Self regulation is something I write about and teach all the time. Right now, on my desk, is a lesson for a 7 year old on self regulation. We are going to use a book called "The Incredible 5 Point Scale" to understand emotions, and practice some CBT (Cognitive Behavioural Therapy) techniques to regulate them. It's a very simple lesson, but often very helpful for children with anxiety who over react to stressful situations. I also go to schools and demonstrate class wide (universal) techniques to teach and learn these self regulation skills. This is not new stuff, it's the focus of many of the programs in our schools already, especially for children with social-cognitive disorders such as Asperger's Syndrome or High Functioning ASD. POPARD, the Provincial Outreach Program for Autism and Related Disorders has an excellent team of professionals who teach this all across the province.
So why am I so upset by the recent article in the Vancouver Sun about using self-regulation techniques in our classrooms?
Here is a direct link to the article:
Here is the part that scares me:
"Former education minister George Abbott echoed that view and predicted during an interview last month before he left the ministry that the project now underway will bring significant change to all 60 districts within two to four years. “This is hugely exciting,” he said. “I think it can reshape the way we manage the challenge of special needs in the 21st century.”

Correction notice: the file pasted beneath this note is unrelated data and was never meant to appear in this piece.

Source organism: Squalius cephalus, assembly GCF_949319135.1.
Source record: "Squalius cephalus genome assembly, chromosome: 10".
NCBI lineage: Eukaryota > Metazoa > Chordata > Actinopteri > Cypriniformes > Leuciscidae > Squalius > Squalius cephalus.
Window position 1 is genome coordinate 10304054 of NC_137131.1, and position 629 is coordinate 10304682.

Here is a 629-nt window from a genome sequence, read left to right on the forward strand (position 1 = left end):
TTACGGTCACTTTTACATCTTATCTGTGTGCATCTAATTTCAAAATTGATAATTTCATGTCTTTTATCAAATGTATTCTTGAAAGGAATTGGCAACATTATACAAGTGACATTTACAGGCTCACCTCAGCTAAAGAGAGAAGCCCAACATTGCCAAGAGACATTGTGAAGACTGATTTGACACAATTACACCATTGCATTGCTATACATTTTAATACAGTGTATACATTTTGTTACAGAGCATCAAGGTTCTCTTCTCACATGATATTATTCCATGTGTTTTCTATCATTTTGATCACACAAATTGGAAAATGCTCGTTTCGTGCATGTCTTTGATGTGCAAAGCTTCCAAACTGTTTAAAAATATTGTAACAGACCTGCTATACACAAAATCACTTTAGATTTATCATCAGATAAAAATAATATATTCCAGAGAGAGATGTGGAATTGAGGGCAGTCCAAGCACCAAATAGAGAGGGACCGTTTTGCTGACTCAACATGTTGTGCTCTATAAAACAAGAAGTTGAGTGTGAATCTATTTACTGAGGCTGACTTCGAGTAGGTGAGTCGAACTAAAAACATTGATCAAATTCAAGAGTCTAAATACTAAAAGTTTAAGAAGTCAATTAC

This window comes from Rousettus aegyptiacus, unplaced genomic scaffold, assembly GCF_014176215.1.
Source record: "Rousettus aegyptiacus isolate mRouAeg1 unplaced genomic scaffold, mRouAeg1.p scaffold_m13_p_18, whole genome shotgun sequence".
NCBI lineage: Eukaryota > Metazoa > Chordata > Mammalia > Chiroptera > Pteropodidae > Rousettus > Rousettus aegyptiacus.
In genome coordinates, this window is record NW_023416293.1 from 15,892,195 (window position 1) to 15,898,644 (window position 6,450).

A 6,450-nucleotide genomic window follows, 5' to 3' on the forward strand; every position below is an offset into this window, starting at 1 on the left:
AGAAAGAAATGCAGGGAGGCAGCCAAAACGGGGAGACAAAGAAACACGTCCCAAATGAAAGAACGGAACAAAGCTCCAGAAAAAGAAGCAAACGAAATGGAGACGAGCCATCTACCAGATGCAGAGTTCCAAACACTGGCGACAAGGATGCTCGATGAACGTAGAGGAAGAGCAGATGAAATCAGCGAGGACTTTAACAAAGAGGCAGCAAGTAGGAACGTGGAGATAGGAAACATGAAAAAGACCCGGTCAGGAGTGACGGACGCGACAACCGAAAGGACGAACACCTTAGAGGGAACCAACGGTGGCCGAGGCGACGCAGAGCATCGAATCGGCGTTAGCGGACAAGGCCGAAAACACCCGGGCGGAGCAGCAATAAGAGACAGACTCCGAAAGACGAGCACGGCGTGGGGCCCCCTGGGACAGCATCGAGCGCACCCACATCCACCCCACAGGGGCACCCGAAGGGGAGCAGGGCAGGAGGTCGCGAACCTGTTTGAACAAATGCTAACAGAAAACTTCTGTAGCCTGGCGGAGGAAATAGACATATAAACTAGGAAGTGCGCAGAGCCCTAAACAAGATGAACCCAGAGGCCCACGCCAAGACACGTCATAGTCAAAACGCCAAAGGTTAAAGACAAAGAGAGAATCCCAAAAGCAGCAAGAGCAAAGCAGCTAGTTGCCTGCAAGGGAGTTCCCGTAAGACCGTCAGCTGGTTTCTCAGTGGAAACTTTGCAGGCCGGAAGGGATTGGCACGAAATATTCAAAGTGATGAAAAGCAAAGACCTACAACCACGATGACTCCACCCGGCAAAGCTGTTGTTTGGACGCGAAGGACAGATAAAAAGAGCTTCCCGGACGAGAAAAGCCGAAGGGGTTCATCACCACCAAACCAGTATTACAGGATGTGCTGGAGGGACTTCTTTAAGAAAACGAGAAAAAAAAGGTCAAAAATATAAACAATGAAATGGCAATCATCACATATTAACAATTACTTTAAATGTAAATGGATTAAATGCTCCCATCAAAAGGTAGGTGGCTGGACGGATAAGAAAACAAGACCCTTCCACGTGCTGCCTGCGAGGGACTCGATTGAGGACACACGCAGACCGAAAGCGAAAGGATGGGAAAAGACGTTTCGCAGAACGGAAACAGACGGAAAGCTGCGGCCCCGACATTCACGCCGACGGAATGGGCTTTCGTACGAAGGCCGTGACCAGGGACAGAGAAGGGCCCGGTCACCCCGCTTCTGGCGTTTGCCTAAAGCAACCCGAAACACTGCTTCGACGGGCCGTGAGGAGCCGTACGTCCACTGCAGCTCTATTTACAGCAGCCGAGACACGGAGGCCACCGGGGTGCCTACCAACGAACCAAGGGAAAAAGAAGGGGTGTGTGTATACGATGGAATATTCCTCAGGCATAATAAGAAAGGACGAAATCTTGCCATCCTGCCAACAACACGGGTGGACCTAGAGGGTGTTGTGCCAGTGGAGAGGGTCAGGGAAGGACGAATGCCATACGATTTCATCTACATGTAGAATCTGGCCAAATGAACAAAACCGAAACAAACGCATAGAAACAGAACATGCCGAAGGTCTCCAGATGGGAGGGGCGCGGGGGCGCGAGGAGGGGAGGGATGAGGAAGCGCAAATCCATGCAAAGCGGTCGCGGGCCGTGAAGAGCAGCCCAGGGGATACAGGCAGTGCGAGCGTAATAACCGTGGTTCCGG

He expects it will move schools away from their emphasis on diagnosing a child’s special need, attaching a label — which may or may not bring additional funding — and developing an individual education plan (IEP). The goal, instead, will be for schools to make better use of groundbreaking neuroscience research on self-regulation to benefit all students.
“Let’s not be blowing our resources on trying — at often too early an age — to diagnose precisely what the challenge is,” Abbott told leading school officials at a self-regulation conference earlier this year. Regardless of what the challenge is — whether the child is the next Isaac Newton or has attention deficit hyperactivity disorder (ADHD) — the strategies to help with learning are the same, he said."
Wow. So a subtext to this is to cut the waste of time we spend doing psychoeducational assessments, "Let's not be blowing our resources on trying -at often too early an age -to diagnose precisely what the challenge is." This is in stark contrast to volumes of research on the effectiveness of early intervention, and the ability of most other jurisdictions in North America to provide early assessment and intervention, often BEFORE students enter school, to make sure they do not fall behind and have adequate supports. But as he also notes, why bother, because these "labels" "may or may not be bring additional funding."
By the way, here in BC students, often students who have failed academically for two or more years, are placed on waiting lists to be assessed. They often remain on those waiting lists for two or more years! At the end of every year the waiting list is often reworked, and those with severe behavioural problems go to the top, so a student who almost got to the top this year might be at the bottom of the waiting list next year. Compare this to getting an assessment in Washington State. It take 50 working days for an assessment to be completed. Just keep this issue in mind as you read the article.